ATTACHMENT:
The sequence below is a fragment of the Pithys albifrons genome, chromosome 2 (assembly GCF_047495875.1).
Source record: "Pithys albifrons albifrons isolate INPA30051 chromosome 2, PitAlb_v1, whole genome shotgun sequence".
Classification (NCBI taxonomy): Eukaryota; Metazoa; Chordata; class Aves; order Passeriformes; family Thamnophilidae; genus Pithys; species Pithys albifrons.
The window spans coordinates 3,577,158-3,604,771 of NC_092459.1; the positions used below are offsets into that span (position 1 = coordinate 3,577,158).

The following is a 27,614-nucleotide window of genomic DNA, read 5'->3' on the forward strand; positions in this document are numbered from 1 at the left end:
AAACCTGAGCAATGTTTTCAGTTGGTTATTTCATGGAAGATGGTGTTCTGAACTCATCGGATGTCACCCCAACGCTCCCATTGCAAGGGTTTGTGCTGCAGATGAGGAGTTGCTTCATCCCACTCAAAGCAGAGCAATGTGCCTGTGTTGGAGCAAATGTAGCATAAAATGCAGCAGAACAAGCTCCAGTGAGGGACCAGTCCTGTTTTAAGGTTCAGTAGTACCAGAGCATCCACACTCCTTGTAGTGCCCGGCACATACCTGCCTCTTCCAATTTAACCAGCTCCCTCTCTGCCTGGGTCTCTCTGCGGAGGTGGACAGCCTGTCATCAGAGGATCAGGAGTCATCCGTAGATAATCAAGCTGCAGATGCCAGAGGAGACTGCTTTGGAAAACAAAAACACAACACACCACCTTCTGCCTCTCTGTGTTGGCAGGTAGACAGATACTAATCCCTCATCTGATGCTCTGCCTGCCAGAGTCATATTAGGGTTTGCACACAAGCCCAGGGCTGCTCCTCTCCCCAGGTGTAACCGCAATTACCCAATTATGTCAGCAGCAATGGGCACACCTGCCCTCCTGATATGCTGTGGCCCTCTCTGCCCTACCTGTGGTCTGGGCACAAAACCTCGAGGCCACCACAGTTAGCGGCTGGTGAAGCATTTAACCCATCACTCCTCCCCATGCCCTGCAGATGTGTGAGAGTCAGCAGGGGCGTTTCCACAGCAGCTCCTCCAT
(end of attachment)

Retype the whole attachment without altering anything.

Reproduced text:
The sequence below is a fragment of the Pithys albifrons genome, chromosome 2 (assembly GCF_047495875.1).
Source record: "Pithys albifrons albifrons isolate INPA30051 chromosome 2, PitAlb_v1, whole genome shotgun sequence".
Classification (NCBI taxonomy): Eukaryota; Metazoa; Chordata; class Aves; order Passeriformes; family Thamnophilidae; genus Pithys; species Pithys albifrons.
The window spans coordinates 3,577,158-3,604,771 of NC_092459.1; the positions used below are offsets into that span (position 1 = coordinate 3,577,158).

The following is a 27,614-nucleotide window of genomic DNA, read 5'->3' on the forward strand; positions in this document are numbered from 1 at the left end:
AAACCTGAGCAATGTTTTCAGTTGGTTATTTCATGGAAGATGGTGTTCTGAACTCATCGGATGTCACCCCAACGCTCCCATTGCAAGGGTTTGTGCTGCAGATGAGGAGTTGCTTCATCCCACTCAAAGCAGAGCAATGTGCCTGTGTTGGAGCAAATGTAGCATAAAATGCAGCAGAACAAGCTCCAGTGAGGGACCAGTCCTGTTTTAAGGTTCAGTAGTACCAGAGCATCCACACTCCTTGTAGTGCCCGGCACATACCTGCCTCTTCCAATTTAACCAGCTCCCTCTCTGCCTGGGTCTCTCTGCGGAGGTGGACAGCCTGTCATCAGAGGATCAGGAGTCATCCGTAGATAATCAAGCTGCAGATGCCAGAGGAGACTGCTTTGGAAAACAAAAACACAACACACCACCTTCTGCCTCTCTGTGTTGGCAGGTAGACAGATACTAATCCCTCATCTGATGCTCTGCCTGCCAGAGTCATATTAGGGTTTGCACACAAGCCCAGGGCTGCTCCTCTCCCCAGGTGTAACCGCAATTACCCAATTATGTCAGCAGCAATGGGCACACCTGCCCTCCTGATATGCTGTGGCCCTCTCTGCCCTACCTGTGGTCTGGGCACAAAACCTCGAGGCCACCACAGTTAGCGGCTGGTGAAGCATTTAACCCATCACTCCTCCCCATGCCCTGCAGATGTGTGAGAGTCAGCAGGGGCGTTTCCACAGCAGCTCCTCCAT